8 years ago, Jens came alone to Malaysia with high expectation to sweep out the entire endemic bird species under his belt. Well, every birder know that this was an impossible mission. There would always one or two species that slipped out of your list, no matter how hard you tried to find it. Most of the time it would be one of the rarest bird in that area, one that no bird guide will ever dare to put it under “guaranteed” list. However in some cases, it could be one common species that almost every birder has seen in that area, but strangely you can’t find it for the whole trip. Jens has the second case, and his “boogey bird” is the Black Laughingthrush.
Jens told me that he was staying in Fraser Hill for a week, trying to find as much bird as possible. He did a good job though, even finding the Mountain Peacock Pheasant–a very rare bird that is deemed impossible to see in this area! However he failed to see Black Laughingthrush, which is not so common but still easy to see, based on some bird trip report that I’ve read. So when he came to Fraser Hill again, he put this bird as the main target for the trip.
The day before, we consulted mr Durai about where to find Black Laughingthrush in this area. He mentioned some places, but noted that the most probable spot to find it would be around The Lodge, close to the nothern end of Bishop Trail/beginning of Maxwell trail. He told us to download some recording of Black Laughing thrush to call them out, as well as some rarer bird like Rusty-naped Pitta and many more.
So that day, we started early just after breakfast. The mist was much thicker than yesterday, and there were no bird on the feeder. We walked around the main road toward Bishop Trail and found nothing.. exceptionally nothing, apart from our little friend Streaked Spiderhunter. At the lower entry of Bishop Trail, I saw a glimpse of a something green flying past the gate–Common Green Magpie! I called Jens who walked a few meters ahead whilst trying to get closer to take some pictures. The lighting was very bad at the time, but fortunately the bird was very tame as it stayed long enough for me to get some decent pictures.
This initial sign of good luck didn’t stay long, however. Suddenly, the sour and spicy Tom Yum soup from last night started to kick in. I had a very strange addiction towards spicy things, but my stomach is not strong enough for my appetite! As we entered the asphalt road towards The Lodge, my stomachache was so bad that I told Jens to go ahead. I went to the bushes to…do my thing, and there I spotted some flowerpeckers and babblers that I couldn’t identify.
As I caught up with Jens and swallowed two diarrhea pills, he pointed to a flock that he just found. He told me that among the usual bird from yesterday, he found two Lesser Yellownape that nowhere to be seen again. I was nervous that I would missed that bird, but they somehow we managed to get back to the flock and it gave me a decent view of that woodpecker. We also found a fruiting tree that was full of barbets and bulbuls, but strangely no pigeon or something else.
After waiting for such a long time at The Lodge and found no Black Laughingthrush, we decided to hit the dirt trail and hoping for a better luck. We went to Maxwell’s Trail first, but the trail condition was so bad with some fallen trees that blocked the way. We went to the other direction instead (Bishop Trail), and that was the time when we heard a distant Great Hornbill calling.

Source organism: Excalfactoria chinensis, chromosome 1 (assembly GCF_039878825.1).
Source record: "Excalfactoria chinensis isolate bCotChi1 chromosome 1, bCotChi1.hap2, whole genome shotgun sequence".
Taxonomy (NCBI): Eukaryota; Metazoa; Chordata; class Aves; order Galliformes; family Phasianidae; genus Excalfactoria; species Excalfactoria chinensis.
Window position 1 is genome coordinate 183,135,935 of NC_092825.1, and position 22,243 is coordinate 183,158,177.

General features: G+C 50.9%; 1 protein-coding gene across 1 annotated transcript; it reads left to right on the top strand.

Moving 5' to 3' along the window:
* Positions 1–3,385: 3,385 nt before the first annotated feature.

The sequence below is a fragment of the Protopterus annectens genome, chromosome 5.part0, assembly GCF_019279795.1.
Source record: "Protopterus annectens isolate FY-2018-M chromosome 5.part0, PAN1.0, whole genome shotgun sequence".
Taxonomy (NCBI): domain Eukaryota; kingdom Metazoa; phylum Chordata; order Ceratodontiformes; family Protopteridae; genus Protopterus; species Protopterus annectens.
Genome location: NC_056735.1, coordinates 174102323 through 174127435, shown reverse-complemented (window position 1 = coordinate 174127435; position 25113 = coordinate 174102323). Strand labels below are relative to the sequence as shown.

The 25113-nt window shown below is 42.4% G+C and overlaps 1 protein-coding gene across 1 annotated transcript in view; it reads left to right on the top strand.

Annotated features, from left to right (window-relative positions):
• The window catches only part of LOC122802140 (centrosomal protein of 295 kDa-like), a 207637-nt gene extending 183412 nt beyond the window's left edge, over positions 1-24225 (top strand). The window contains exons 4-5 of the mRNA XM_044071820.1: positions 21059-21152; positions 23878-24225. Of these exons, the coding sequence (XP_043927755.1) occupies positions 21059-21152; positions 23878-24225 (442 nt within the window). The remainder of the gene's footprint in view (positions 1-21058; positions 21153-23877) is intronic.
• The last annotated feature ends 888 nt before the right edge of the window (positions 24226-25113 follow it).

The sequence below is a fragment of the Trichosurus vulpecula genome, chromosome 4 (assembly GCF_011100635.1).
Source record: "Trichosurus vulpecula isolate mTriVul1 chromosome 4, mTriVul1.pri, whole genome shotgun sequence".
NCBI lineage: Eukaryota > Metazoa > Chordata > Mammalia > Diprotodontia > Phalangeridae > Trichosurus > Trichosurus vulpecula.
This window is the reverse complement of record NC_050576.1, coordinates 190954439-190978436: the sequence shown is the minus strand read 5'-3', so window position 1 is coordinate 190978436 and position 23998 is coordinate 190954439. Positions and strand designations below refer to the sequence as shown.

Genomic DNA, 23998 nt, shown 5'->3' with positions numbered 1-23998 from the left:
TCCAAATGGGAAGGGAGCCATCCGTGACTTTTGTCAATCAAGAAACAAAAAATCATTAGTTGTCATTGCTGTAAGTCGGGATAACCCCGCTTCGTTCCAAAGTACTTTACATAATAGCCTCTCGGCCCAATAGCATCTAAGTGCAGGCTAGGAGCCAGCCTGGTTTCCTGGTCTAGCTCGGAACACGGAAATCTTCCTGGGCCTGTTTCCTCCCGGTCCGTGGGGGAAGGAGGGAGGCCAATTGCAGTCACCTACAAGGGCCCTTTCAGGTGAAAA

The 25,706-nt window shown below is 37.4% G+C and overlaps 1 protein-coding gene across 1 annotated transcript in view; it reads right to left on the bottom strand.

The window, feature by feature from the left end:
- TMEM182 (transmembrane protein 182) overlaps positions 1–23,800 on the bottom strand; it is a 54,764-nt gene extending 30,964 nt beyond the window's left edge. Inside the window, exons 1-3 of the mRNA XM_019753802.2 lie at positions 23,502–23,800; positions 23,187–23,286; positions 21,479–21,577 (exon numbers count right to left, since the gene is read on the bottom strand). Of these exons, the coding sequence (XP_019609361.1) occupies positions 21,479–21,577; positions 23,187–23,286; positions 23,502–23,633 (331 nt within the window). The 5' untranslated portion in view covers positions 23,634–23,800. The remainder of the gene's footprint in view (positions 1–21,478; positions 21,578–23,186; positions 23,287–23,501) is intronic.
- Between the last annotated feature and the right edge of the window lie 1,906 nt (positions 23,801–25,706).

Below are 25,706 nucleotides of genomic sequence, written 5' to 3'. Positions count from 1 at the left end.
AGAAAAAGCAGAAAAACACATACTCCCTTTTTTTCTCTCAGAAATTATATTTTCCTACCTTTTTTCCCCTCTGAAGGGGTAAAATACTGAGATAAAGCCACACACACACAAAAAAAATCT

The trail condition was slightly better than Maxwell, but it was full of mud from last night rain. We saw some sign of Wild Boar on the dirt, probably the one who messed up the mud on the trail. The vegetation was very good, a perfect habitat for mountain bird, but there were no birds to be seen until very rear end of the trail, on a wooden platform overlooking the forest below. There, suddenly we saw two funny Siberian Thrush, followed by a spectacular flock containing Long-tailed Broadbill, Crow-billed Drongo, and many more. We also saw a funny behavior of Golden Babbler pair collecting nest material somewhere around the bushes.
Just a few meters from that hut, I saw a distant red flash flying on the lower bushes. It was a trogon, and I tried very hard to describe its location to Jens (it was so full of twigs, and I was too tired to speak proper english). Initially we thought that it was just another male Red-headed Trogon, but then we didn’t see the diagnostic white band around the neck. We figured out that it was Diard’s Trogon, another main target of Jens! We were surprised to see this trogon high up on Fraser’s Hill, as the book say it is mainly a lowland species.
We went back to the asphalt road and straight to the hotel. When taking a lunch at the hotel’s restaurant, we stumbled upon another birder from Sri Lanka (somehow I forget his name). We took our lunch together, sharing some bird information whilst watching the sibias on the bird feeder. He said that he came to the famous Hemmant Trail this morning, the one with the yellow “do not enter” band that we saw before. Turned out there was a huge log blocking the trail, so it was completely inaccessible after a couple hundred meters. Jens decided to stay away from that trail, despite it had the biggest chance to see the Rusty-naped Pitta.
At the afternoon we decided to try the Mager Trail again. Unlike the other day, there were no bird flock on that road at all. We completely missed everything, apart from the constantly narcistic Mugimaki Flycatcher on the lower branches. We managed to see a new bird though–a distant Large Hawk Cuckoo that took a whole debating evening to identify!
The rain comes that night and there were no nightjar nor owl to be heard. We decided to call it a day and having a very nice dinner, without Tom Yum for sure! At the end we didn’t see any Black Laughingthrush at all, but Jens didn’t loose his hope. We decided to go to the same trail tomorrow and a hoping for better luck.